Voting machine security

Dan Wallach has published a nice blog post on voting machines, and I would like to comment both as a security evaluator and as a French citizen interested in the electoral process.

In the past few years, I have kept a interest in politics and votes, and I have participated to electoral process in my country, France. Because of that, I am interested in the debate about electronic voting machines. My interest grew even further when my own city of Valbonne decided to switch to voting machines.

But first, a few comments about evaluations. Wallach is disappointed of the result of the (very interesting) source code reviews conducted in the US:

Was our work a “realistic approximation” of what happens in a real election? When the vendors call our work “unrealistic”, they usually mean one of two things:

  1. Real attackers couldn’t discover these vulnerabilities
  2. The attackers can’t be exploited in the real world.

Both of these arguments are wrong. In real elections, individual voting machines are not terribly well safeguarded. […] The big difference between what we had and what an attacker might have is that we had some (but not nearly all) source code to the system. An attacker who arranged for some equipment to “fall off the back of a truck” would be able to extract all of the software, in binary form, and then would need to go through a tedious process of reverse engineering before reaching parity with the access we had.

In the smart card industry (and I am sure, in other industries), laboratories practice black-box security evaluations, in which they have the same attacks means as “normal” attackers. That’s the way I have been performing card evaluations for a few years, and it is indeed quite efficient. One of the advantages of this approach is that you are not “polluted” by the thinking of the designer, because you don’t know exactly what he coded. Instead of trying to find a bug in the code, you are directly looking for vulnerabilities in the system. And believe me, it works, and you can find nice bugs this way. Black-box evaluations don’t solve all the problems, but when an attack works, vendors have a hard time explaining why other attackers would not be able to make it work.

About exploitation in the real world, I would not worry too much. In France, cities are responsible for organizing votes. This means that the cities are in particular in charge of guarding the machines before an election. In the particular case of city council elections, this means that one of the potential attackers is actually in charge of the security of the machines.

In France, we typically do elections one at a time, or at worst, two at a time. In such cases, paper ballots work just fine. In a typical precinct with 1,000 registered voters, it takes about an hour to count everything, and the counting process can be absolutely transparent and public and pretty well secured. In this context, voting machines solve no problem; they just create new ones. And for somebody who was used to count ballots by hand, the little button pressed to get the count and the strip of (thermal) paper it prints don’t look secure at all; all they do is make me long of good ol’ times.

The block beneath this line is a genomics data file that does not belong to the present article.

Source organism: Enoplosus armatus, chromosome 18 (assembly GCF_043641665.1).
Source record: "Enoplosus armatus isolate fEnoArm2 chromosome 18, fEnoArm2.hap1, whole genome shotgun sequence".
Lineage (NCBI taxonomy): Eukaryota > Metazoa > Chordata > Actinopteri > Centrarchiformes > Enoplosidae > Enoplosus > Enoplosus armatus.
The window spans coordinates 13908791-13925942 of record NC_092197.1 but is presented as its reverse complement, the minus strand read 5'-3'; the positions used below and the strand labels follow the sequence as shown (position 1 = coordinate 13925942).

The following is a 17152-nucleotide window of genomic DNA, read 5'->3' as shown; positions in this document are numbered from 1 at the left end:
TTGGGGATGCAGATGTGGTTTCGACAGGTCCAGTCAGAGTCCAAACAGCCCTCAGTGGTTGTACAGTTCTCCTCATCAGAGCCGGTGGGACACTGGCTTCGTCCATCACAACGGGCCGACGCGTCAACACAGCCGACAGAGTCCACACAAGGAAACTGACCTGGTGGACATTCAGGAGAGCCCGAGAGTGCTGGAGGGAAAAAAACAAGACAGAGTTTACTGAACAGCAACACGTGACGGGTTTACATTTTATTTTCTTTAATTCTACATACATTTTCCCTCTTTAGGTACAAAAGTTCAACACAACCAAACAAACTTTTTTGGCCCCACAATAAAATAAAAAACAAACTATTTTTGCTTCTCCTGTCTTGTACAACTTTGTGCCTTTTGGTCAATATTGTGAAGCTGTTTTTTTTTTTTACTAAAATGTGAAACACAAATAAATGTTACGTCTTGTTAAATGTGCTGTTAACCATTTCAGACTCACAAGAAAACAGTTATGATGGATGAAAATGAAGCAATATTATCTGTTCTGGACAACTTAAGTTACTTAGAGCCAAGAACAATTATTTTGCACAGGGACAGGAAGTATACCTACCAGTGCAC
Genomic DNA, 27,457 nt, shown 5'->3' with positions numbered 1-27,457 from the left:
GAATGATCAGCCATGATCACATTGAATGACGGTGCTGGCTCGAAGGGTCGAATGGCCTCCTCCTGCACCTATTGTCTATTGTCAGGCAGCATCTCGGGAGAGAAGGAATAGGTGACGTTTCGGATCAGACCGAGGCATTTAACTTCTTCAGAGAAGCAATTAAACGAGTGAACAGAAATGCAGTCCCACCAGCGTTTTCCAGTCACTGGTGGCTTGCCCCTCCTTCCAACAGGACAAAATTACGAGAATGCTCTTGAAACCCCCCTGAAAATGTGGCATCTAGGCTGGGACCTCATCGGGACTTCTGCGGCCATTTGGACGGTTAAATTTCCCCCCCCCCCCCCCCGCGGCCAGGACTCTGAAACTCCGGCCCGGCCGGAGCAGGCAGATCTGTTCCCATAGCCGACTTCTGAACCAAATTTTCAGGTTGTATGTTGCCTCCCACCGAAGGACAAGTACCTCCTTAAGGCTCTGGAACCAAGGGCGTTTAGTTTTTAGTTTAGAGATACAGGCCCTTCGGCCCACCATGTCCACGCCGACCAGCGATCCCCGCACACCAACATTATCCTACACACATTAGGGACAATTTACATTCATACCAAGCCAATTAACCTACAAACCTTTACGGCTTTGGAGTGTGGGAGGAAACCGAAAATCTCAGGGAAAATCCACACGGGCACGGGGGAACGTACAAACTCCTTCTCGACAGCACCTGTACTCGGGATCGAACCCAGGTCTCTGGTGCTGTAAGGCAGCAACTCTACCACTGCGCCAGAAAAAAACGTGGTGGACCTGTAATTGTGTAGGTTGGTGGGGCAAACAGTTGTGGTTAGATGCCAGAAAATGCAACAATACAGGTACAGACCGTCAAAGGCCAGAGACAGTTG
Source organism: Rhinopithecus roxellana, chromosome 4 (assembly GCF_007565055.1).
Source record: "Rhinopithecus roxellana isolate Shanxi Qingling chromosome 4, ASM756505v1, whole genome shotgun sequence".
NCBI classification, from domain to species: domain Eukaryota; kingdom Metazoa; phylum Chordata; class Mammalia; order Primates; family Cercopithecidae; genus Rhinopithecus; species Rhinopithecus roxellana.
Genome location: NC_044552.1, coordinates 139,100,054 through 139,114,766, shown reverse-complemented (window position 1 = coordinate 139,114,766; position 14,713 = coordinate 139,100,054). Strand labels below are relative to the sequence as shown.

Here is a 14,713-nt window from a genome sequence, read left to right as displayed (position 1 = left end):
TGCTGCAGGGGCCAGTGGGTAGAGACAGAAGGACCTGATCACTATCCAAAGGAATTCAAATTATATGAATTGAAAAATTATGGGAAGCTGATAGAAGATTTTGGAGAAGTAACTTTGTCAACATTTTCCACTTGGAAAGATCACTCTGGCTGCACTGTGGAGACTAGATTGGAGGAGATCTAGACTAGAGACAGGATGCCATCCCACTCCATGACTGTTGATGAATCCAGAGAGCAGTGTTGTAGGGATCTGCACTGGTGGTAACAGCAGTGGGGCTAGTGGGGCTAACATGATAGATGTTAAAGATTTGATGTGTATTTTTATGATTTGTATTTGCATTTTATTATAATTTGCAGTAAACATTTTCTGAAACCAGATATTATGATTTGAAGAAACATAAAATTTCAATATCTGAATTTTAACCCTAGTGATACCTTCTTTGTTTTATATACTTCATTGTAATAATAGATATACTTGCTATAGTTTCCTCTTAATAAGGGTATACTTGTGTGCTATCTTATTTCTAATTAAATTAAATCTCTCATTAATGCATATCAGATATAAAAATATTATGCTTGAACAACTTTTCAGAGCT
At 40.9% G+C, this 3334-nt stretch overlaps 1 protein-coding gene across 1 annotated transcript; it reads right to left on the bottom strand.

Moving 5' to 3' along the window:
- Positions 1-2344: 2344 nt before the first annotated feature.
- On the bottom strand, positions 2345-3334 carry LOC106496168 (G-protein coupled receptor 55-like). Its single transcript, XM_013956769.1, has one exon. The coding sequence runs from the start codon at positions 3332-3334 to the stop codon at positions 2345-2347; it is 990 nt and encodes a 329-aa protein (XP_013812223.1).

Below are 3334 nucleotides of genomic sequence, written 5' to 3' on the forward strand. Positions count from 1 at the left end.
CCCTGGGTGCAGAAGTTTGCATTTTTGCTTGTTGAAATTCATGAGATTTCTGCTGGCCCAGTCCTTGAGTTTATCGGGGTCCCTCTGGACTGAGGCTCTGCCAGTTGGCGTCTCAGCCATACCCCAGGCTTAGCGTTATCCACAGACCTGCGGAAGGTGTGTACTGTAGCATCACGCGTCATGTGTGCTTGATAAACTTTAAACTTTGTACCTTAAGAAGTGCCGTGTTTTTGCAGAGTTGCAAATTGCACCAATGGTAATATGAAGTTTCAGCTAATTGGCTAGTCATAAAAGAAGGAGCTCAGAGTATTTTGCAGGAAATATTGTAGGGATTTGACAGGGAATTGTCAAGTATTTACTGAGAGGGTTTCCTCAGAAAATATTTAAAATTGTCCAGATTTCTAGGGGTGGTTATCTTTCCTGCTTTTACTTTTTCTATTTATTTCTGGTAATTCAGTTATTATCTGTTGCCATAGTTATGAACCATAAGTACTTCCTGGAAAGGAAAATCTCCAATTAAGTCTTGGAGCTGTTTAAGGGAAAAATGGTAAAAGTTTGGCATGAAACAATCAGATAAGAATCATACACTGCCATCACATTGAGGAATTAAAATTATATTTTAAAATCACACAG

For the fun of it, here are a few interesting things that happened during the first day of use of the machines:

  • First, we discovered a nice vulnerability in the machines. The machines are portable, and they look like a big suit case, that you open and put on a special stand. The problem is that there was a space at the hinges, which allowed the precinct staff to see very clearly the choice made by the voters. It was nice to be able to see who voted “right”, but we still decided to put some tape on that space.
  • Some guy liked the machine very much, because he was clearly convinced that all precinct staff were cheaters, ready to steal his vote. He even wanted to insert his voter registration card in the machine and have the machine perform the authentication and record his vote. Nice features for would-be cheaters, which shows that most people don’t understand that privacy is an important part of voting.

Finally, the funny thing about all these voting machines is how amateurish they look and feel. The ones we use in Valbonne look like they have been built by a electronics hobbyist with pieces scrapped from various devices. And every paper I read seems to show that these people use custom-made electronics that hardly works (for instance, for the little devices in which the tallies are actually stored). These things should use general-purpose electronics. Of course, my background makes me think that smart cards would be good candidates: some smart cards have already been certified by many states for government use. In addition, the technology is widely used, and it has been proved to be hard to tamper with. Well, I will stop the argument here, because I am not sure that I want to have anything to do, even remotely, with the implementation of voting machines.

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